On top of that, “the teen brain is extremely sensitive to the rewards of peer relationships,” Greenberg adds. “So they want to do what they feel is going to please their peers and what’s going to make them fit in.” This is why these dangerous challenges spread so quickly and widely. “Because the motivation to fit in is so strong, teens will basically do almost anything to fit in, including put themselves at risk,” says Greenberg.

These two factors put together “lead teens to engage in this sort of risky behavior,” she says.

It doesn’t help that some viral challenges seem completely innocent. Who doesn’t want to dump a bucket of ice on their head to raise money for ALS? Yet, at least two people died doing it. What’s wrong with downing a spoonful of cinnamon in less than a minute? It might seem sweet, but between January and March 2012, U.S. poison control centers received more than 120 emergency calls related to the cinnamon challenge; it has led to lung scarring, emphysema, and a collapsed lung.

Beth Ebel, MD, a pediatrician at the University of Washington School of Medicine and safety expert at the UW Medicine/Harborview Injury Research and Prevention Center, does not see these challenges as games. “They are online activities designed to titillate and frighten but with the objective of getting views,” she tells Yahoo Lifestyle. “So it’s more of a gladiator sport with an element of cruelty or self-harm.”

Both Ebel and Greenberg think parents need to step in and “act like their child’s frontal cortex in order to protect them from partaking in these dangerous activities,” advises Greenberg. “And then talk to them about what these trends are and talk to them about what could happen.”

The minute a parent sees a challenge trending, they should address it. “They’ve got to talk to their kids about these risks,” Greenberg says. “They have to act like part of the child’s brain until it’s fully developed.”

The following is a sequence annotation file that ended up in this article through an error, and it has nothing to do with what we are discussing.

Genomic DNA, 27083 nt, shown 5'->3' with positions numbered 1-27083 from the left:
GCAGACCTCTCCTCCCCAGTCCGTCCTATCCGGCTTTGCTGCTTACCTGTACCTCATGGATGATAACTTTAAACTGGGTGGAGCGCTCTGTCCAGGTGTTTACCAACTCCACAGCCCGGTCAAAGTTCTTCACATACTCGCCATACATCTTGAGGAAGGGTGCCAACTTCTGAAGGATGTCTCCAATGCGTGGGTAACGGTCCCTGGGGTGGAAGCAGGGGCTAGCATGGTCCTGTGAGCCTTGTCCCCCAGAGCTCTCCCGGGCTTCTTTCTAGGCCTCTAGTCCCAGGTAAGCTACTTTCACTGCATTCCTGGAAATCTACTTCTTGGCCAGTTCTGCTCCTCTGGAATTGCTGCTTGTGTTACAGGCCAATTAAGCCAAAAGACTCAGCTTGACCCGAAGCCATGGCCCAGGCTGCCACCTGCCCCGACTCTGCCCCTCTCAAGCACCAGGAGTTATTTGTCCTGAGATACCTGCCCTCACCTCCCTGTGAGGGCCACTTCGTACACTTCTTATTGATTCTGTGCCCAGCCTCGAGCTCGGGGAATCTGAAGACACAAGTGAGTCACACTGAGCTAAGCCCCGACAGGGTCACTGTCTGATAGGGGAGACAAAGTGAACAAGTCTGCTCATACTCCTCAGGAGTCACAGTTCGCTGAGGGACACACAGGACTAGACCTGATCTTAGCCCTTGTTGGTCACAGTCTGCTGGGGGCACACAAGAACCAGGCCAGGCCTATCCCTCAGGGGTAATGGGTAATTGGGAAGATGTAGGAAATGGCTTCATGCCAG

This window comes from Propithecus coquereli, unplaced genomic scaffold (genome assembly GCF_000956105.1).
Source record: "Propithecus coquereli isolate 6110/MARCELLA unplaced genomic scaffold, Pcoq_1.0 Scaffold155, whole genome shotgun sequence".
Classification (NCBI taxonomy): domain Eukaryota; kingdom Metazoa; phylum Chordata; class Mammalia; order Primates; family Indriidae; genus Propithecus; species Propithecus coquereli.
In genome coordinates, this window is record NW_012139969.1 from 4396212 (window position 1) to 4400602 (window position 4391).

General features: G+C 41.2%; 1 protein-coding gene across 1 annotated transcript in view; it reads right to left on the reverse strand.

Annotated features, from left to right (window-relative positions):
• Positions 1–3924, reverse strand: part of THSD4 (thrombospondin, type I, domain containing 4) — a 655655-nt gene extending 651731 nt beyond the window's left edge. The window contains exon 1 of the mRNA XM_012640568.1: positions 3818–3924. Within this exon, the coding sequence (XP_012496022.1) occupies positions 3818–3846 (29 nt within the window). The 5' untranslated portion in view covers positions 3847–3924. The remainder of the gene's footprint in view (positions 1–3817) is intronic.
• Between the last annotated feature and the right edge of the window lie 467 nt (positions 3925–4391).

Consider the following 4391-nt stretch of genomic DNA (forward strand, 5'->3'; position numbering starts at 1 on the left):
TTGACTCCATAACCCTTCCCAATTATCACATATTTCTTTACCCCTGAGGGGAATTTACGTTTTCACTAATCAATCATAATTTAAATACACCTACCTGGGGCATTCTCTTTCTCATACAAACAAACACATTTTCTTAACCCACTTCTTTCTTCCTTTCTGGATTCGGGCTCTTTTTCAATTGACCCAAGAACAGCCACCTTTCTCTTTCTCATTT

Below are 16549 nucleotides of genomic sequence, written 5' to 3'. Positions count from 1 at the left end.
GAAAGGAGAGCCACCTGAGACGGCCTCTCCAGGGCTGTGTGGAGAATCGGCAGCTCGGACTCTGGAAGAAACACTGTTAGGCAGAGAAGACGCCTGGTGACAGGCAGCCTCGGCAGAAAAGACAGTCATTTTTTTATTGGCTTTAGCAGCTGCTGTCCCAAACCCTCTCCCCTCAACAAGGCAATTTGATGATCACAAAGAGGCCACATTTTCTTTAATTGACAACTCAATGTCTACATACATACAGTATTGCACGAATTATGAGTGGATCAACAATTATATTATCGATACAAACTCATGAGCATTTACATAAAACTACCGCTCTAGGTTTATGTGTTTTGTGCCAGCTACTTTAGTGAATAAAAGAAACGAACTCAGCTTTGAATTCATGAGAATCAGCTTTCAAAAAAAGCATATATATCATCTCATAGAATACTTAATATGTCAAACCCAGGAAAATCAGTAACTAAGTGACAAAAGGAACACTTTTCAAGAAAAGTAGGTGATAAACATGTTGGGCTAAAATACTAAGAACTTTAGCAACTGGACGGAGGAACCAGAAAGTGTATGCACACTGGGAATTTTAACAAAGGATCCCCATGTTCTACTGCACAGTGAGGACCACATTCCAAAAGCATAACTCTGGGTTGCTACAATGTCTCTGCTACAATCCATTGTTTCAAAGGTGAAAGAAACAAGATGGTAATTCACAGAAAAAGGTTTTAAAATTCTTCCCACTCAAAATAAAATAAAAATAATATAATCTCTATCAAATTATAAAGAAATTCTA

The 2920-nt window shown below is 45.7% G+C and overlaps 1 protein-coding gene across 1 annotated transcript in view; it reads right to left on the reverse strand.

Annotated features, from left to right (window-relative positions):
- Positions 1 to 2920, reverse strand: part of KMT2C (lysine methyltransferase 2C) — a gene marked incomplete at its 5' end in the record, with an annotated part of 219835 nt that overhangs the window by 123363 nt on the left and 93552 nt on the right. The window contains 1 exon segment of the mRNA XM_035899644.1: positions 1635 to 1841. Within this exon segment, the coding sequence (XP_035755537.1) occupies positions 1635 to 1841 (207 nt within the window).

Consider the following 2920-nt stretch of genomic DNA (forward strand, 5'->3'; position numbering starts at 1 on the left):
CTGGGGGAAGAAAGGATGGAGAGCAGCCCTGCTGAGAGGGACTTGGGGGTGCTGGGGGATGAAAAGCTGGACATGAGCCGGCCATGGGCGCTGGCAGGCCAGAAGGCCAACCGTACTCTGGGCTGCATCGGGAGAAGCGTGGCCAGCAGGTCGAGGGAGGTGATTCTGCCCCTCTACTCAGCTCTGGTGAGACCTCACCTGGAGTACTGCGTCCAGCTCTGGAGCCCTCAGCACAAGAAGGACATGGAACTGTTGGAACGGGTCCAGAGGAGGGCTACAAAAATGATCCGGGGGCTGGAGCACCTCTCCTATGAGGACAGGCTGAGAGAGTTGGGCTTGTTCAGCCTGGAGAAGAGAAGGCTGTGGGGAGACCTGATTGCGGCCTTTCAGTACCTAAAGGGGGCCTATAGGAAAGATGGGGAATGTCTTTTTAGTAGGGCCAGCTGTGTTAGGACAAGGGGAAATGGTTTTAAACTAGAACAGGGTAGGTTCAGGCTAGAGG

Ebel thinks kids have the potential to make the right decisions about risky challenges — with a little guidance. “A YouTube personality’s goal is really to get you to click a button and watch it,” she points out, explaining why people record and promote themselves taking such risks. Ebel suggests that once a child realizes that the person behind the video is trying to manipulate them, they may be less willing to try the challenge.

She also thinks we have to hold social media platforms and users accountable. “The YouTuber might not see what they are actually doing, but they are talking some other kid into doing this and challenging them to do it. It’s a form of cruel bullying at the end of the day,” she insists. “You’re challenging someone to do something, but you know it’s harmful. I think the challenge is to deal with this as it is, which is bullying and a public health risk.”

Law enforcement and schools are taking these challenges seriously. Police in Canada recently warned locals about the Momo challenge, which has resulted in at least one suicide. And schools warned parents about the slapping prank known as necking after a child was injured last week as a result of the aggressive after-school experiment.